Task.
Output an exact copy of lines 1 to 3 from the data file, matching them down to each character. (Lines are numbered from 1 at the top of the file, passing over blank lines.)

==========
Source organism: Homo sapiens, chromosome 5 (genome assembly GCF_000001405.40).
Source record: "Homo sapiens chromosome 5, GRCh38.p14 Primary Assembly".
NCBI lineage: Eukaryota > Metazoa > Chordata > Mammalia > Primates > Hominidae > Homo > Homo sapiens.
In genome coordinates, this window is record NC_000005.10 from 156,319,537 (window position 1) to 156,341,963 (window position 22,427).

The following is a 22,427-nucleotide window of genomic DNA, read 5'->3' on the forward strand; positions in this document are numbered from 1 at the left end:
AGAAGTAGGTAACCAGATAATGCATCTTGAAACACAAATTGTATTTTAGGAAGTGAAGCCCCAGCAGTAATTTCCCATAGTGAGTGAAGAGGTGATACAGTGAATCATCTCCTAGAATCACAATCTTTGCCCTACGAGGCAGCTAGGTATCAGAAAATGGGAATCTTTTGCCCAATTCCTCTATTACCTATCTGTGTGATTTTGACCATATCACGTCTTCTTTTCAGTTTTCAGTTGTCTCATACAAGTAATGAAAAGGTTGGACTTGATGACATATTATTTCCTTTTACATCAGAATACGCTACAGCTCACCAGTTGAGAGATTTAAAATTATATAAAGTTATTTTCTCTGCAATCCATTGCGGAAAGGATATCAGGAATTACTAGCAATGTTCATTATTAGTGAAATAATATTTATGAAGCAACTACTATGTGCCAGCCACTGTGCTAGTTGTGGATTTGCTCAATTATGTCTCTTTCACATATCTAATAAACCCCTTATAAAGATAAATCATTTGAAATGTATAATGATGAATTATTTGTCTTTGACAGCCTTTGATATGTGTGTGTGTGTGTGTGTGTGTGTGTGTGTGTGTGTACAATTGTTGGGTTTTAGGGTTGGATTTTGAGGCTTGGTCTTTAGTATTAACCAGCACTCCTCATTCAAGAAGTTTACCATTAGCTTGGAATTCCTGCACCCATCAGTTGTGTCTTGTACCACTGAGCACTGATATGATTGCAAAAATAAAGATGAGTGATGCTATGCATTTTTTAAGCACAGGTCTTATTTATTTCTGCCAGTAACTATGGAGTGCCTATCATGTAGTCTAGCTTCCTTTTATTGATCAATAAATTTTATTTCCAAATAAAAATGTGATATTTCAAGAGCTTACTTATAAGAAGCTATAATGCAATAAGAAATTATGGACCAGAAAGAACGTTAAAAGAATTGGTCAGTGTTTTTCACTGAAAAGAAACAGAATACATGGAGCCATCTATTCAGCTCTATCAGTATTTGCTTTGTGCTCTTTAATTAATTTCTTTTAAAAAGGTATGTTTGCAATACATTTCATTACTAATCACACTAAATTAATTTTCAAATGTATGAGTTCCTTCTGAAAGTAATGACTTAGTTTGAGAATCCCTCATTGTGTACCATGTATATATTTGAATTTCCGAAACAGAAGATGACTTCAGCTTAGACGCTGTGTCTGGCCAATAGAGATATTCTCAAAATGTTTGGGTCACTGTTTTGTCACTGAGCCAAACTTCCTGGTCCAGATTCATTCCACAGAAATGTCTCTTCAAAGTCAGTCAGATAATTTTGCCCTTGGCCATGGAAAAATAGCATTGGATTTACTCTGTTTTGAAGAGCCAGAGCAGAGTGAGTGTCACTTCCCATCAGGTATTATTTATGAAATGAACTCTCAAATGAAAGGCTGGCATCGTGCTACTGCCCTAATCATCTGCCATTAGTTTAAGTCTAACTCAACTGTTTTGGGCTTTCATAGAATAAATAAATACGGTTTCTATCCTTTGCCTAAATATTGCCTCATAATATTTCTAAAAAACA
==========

Source organism: Homo sapiens, chromosome 5 (genome assembly GCF_000001405.40).
Source record: "Homo sapiens chromosome 5, GRCh38.p14 Primary Assembly".
NCBI lineage: Eukaryota > Metazoa > Chordata > Mammalia > Primates > Hominidae > Homo > Homo sapiens.